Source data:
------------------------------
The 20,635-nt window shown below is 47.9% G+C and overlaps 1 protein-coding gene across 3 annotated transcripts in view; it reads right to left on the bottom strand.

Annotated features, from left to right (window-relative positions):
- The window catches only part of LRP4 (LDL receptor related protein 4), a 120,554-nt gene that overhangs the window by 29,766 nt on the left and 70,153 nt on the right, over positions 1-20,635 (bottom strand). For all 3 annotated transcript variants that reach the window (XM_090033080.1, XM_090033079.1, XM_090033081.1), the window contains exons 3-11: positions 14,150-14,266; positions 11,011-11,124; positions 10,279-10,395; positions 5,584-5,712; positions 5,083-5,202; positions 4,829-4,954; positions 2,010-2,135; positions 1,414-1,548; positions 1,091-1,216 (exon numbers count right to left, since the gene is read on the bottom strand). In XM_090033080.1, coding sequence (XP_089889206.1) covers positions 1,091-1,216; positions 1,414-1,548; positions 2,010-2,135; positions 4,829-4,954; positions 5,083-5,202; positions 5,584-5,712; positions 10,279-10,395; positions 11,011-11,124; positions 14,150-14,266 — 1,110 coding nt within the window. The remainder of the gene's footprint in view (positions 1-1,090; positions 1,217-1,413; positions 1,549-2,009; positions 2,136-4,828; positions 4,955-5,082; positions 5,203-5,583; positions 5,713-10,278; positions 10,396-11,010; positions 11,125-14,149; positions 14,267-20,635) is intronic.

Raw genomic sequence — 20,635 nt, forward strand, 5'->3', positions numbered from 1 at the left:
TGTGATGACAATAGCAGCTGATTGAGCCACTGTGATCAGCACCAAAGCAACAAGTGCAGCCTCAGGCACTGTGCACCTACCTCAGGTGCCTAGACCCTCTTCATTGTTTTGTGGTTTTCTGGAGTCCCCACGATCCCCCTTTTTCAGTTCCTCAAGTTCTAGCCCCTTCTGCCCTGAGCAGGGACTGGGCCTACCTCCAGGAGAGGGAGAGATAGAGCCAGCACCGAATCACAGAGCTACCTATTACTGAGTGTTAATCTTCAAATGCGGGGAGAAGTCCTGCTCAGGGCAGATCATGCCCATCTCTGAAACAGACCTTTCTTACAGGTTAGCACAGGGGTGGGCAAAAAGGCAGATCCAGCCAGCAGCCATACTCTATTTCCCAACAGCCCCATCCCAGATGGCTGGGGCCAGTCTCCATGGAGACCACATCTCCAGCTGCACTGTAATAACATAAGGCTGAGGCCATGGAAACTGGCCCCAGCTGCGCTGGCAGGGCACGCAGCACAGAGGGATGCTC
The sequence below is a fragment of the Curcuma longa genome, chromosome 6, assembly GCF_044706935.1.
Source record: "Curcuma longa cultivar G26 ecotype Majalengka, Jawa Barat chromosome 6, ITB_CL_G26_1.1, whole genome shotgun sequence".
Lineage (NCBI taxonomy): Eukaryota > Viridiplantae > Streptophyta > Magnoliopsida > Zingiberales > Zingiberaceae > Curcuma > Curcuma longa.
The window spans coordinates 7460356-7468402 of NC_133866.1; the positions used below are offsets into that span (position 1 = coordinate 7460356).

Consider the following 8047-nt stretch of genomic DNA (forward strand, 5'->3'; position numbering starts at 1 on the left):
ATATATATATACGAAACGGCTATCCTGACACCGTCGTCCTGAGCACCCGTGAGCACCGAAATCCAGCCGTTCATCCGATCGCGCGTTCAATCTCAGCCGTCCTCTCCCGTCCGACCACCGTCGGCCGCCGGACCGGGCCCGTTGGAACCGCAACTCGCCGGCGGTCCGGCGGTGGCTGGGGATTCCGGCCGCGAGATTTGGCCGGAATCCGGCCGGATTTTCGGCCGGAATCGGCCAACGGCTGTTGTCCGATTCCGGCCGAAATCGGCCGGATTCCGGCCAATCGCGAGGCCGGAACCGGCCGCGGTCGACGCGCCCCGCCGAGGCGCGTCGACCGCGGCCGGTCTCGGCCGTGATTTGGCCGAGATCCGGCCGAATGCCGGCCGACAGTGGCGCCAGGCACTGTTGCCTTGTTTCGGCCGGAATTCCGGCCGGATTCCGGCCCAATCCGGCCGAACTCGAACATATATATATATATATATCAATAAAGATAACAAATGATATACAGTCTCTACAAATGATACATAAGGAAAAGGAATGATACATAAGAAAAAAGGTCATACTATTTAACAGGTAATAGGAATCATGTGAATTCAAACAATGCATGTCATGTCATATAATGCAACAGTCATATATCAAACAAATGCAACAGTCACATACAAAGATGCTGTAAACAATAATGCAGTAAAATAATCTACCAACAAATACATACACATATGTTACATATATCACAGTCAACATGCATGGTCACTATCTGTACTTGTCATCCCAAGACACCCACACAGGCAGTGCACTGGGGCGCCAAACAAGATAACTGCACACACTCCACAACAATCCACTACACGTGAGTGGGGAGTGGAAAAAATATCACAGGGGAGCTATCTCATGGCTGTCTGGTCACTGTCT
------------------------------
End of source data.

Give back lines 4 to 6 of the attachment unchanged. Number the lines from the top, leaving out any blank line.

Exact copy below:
Raw genomic sequence — 20,635 nt, forward strand, 5'->3', positions numbered from 1 at the left:
TGTGATGACAATAGCAGCTGATTGAGCCACTGTGATCAGCACCAAAGCAACAAGTGCAGCCTCAGGCACTGTGCACCTACCTCAGGTGCCTAGACCCTCTTCATTGTTTTGTGGTTTTCTGGAGTCCCCACGATCCCCCTTTTTCAGTTCCTCAAGTTCTAGCCCCTTCTGCCCTGAGCAGGGACTGGGCCTACCTCCAGGAGAGGGAGAGATAGAGCCAGCACCGAATCACAGAGCTACCTATTACTGAGTGTTAATCTTCAAATGCGGGGAGAAGTCCTGCTCAGGGCAGATCATGCCCATCTCTGAAACAGACCTTTCTTACAGGTTAGCACAGGGGTGGGCAAAAAGGCAGATCCAGCCAGCAGCCATACTCTATTTCCCAACAGCCCCATCCCAGATGGCTGGGGCCAGTCTCCATGGAGACCACATCTCCAGCTGCACTGTAATAACATAAGGCTGAGGCCATGGAAACTGGCCCCAGCTGCGCTGGCAGGGCACGCAGCACAGAGGGATGCTC
The sequence below is a fragment of the Curcuma longa genome, chromosome 6, assembly GCF_044706935.1.